NAI Region 7

The View of a Lifetime

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by Carla Johns

What’s on your bucket or life list? Check off anything recently?

2012 annular eclipse (moon not large enough to obscure entire disc of Sun) photographed at sunset in eastern New Mexico. Image credit: Wikimedia Commons user Kevin Baird, under c.c.-by-s.a.-3.0.

One of life’s most phenomenal and awe-inspiring experiences is on the horizon. A total eclipse of the Sun will take place in the United States on August 21, 2017. Totality will occur midday, making it a conveniently timed, yet rare celestial event to share with your visitors and an ideal check mark on that list.

Total solar eclipses generally take place somewhere in the world approximately every eighteen months. However, the last North American eclipse occurred in February 1979 in the Pacific Northwest, then tracked up through central Canada, Hudson Bay, and drew to a close in Greenland.

The centerline for the upcoming August 2017 eclipse will begin in the Pacific Ocean and then reach land in northern Oregon at 10:15 a.m. PDT. The eclipse path will continue east through central Idaho, Wyoming, Nebraska, the northeastern tip of Kansas, Missouri, the southern tip of Illinois, western Kentucky, central Tennessee, the western tip of North Carolina, northeastern Georgia, and will then pass through South Carolina before heading out to the Atlantic at 2:47 p.m. EDT. The location of greatest duration (longest period of totality) will take place in Giant City State Park, located close to Makanda, Illinois where the Sun will be completely obscured by the Moon for 2 minutes and 40 seconds at approximately 1:20 p.m. CDT.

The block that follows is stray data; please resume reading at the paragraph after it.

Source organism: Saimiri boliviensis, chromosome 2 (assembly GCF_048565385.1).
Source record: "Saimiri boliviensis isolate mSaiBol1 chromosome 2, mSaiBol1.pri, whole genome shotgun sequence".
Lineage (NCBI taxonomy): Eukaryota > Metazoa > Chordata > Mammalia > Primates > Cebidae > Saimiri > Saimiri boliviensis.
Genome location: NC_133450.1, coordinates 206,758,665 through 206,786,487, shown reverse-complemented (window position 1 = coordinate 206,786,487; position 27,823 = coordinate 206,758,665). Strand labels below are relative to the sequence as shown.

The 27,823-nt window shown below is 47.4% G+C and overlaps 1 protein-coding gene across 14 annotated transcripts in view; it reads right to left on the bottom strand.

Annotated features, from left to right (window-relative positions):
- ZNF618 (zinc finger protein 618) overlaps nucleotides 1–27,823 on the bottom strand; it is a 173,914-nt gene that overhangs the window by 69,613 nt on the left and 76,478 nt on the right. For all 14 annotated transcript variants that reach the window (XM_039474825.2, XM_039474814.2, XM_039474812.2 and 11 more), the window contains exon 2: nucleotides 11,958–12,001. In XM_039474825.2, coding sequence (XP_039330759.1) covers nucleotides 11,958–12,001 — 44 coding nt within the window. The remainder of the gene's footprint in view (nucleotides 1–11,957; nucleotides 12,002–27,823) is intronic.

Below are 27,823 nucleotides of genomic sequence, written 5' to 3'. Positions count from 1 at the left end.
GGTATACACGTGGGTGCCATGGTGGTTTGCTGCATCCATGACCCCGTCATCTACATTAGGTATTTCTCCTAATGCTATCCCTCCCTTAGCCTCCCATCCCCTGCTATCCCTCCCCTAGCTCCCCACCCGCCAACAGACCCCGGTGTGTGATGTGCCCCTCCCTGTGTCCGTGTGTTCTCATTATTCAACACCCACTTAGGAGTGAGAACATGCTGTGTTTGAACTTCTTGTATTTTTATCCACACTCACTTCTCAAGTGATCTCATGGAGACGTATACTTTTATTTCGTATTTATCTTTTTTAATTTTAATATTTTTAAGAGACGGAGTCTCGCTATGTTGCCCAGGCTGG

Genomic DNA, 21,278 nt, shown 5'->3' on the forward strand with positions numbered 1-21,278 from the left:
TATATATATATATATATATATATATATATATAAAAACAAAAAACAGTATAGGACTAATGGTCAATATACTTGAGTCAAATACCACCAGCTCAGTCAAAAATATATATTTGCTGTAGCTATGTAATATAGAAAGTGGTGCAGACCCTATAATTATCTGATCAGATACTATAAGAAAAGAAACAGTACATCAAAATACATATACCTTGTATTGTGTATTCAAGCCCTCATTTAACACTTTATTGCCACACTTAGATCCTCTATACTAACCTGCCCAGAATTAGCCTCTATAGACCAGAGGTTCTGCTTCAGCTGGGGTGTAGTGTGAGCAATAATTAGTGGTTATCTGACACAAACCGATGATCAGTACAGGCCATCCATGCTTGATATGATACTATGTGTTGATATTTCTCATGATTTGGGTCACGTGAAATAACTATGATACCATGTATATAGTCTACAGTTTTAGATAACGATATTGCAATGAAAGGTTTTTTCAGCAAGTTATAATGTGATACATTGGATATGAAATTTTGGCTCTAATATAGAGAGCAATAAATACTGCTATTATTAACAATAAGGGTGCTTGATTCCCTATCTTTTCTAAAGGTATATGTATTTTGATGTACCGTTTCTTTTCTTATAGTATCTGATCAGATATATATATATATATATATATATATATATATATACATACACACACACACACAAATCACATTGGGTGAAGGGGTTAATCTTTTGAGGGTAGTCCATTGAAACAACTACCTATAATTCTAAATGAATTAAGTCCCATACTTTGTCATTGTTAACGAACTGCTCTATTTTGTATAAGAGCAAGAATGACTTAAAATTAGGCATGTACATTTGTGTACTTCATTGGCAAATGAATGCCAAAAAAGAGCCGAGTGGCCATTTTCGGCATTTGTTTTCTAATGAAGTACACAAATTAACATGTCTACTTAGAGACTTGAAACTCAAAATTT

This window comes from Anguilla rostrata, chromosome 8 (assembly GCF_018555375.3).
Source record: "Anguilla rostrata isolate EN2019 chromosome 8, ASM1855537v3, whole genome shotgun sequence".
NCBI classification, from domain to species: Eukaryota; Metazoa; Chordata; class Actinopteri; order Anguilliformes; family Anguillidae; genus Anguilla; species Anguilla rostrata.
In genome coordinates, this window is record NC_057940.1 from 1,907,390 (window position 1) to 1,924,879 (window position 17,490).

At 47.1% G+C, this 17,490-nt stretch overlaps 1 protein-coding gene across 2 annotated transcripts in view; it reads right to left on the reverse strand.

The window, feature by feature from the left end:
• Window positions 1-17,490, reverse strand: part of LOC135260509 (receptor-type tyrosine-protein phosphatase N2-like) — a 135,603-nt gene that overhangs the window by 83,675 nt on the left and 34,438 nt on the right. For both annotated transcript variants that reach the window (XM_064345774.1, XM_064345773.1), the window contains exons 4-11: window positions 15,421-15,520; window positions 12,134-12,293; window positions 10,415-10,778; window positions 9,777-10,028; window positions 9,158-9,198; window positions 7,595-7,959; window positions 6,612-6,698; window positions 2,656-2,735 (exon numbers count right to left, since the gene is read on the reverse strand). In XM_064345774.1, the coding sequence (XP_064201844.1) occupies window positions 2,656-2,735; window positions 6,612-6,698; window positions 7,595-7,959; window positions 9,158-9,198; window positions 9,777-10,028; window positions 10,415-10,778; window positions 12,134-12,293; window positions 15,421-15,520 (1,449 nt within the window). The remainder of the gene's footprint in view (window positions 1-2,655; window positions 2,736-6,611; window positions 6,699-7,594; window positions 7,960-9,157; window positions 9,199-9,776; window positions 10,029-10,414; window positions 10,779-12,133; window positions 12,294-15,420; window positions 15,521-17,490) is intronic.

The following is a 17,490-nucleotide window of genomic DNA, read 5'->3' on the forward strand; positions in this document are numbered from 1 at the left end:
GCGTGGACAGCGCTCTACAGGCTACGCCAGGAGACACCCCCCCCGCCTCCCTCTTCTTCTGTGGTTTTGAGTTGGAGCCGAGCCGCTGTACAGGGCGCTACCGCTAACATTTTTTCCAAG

Google Earth interactive map of the Solar Eclipse path.

As the path of the eclipse crosses the country it will intersect many national forests, wildlife refuges, wilderness areas, conservation areas, and parks. Nestucca Bay National Wildlife Refuge and Siuslaw National Forest will be the first on the continent to experience the eclipse. Craters of the Moon National Monument and Preserve as well as Boise, Salmon-Challis, Sawtooth, and Targhee National Forests in Idaho will be within the path of totality. The eclipse narrowly misses Yellowstone National Park, but Grand Teton National Park will enjoy a spectacular view. The eclipse will then cross through Nebraska National Forest and Crescent Lake National Wildlife Refuge. In Missouri, Illinois, and Kentucky along the Missouri and Mississippi rivers, countless wildlife refuges and conservation areas will have excellent vantage points for the event. Great Smoky Mountains National Park will enjoy a terrific show as the Moon’s shadows races over the hills into Chattahoochee National Forest in Georgia. Finally, Francis Marion National Forest in South Carolina will be the last protected area to view the eclipse.

At first contact, the Moon will begin to move in front of the disk of the Sun. The changes won’t be perceptible yet, but as totality takes hold and the entire disk of the Moon completely obscures our star, it will introduce dramatic changes to the landscape. Witnessing a total solar eclipse is a very moving experience for most people as one’s senses are heightened when day suddenly turns into night. From a scientific and intellectual perspective, it’s a fascinating conjunction of solar system bodies which humankind has only recently come to understand. Many eclipse viewers become hooked on the experience and become eclipse chasers, traveling the globe in search of their next opportunity to experience the thrill of totality.